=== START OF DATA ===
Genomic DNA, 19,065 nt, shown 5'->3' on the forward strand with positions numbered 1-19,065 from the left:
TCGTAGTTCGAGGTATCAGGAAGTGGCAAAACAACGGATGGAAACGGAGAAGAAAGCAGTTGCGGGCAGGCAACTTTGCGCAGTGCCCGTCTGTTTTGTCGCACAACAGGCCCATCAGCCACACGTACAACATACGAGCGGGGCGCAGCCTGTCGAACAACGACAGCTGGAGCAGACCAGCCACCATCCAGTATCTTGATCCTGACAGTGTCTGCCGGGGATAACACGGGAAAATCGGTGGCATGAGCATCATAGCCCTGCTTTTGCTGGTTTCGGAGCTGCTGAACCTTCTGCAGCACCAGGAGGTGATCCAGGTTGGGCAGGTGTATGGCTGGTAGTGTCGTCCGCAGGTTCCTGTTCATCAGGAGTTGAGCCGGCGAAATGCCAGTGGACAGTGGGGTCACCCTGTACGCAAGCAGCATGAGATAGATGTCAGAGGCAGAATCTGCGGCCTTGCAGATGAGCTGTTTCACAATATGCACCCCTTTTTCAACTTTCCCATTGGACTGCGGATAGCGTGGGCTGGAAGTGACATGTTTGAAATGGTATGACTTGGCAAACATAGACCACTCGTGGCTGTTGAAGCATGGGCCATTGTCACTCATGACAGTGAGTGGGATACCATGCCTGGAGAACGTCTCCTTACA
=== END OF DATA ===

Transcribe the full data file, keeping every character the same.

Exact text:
Genomic DNA, 19,065 nt, shown 5'->3' on the forward strand with positions numbered 1-19,065 from the left:
TCGTAGTTCGAGGTATCAGGAAGTGGCAAAACAACGGATGGAAACGGAGAAGAAAGCAGTTGCGGGCAGGCAACTTTGCGCAGTGCCCGTCTGTTTTGTCGCACAACAGGCCCATCAGCCACACGTACAACATACGAGCGGGGCGCAGCCTGTCGAACAACGACAGCTGGAGCAGACCAGCCACCATCCAGTATCTTGATCCTGACAGTGTCTGCCGGGGATAACACGGGAAAATCGGTGGCATGAGCATCATAGCCCTGCTTTTGCTGGTTTCGGAGCTGCTGAACCTTCTGCAGCACCAGGAGGTGATCCAGGTTGGGCAGGTGTATGGCTGGTAGTGTCGTCCGCAGGTTCCTGTTCATCAGGAGTTGAGCCGGCGAAATGCCAGTGGACAGTGGGGTCACCCTGTACGCAAGCAGCATGAGATAGATGTCAGAGGCAGAATCTGCGGCCTTGCAGATGAGCTGTTTCACAATATGCACCCCTTTTTCAACTTTCCCATTGGACTGCGGATAGCGTGGGCTGGAAGTGACATGTTTGAAATGGTATGACTTGGCAAACATAGACCACTCGTGGCTGTTGAAGCATGGGCCATTGTCACTCATGACAGTGAGTGGGATACCATGCCTGGAGAACGTCTCCTTACA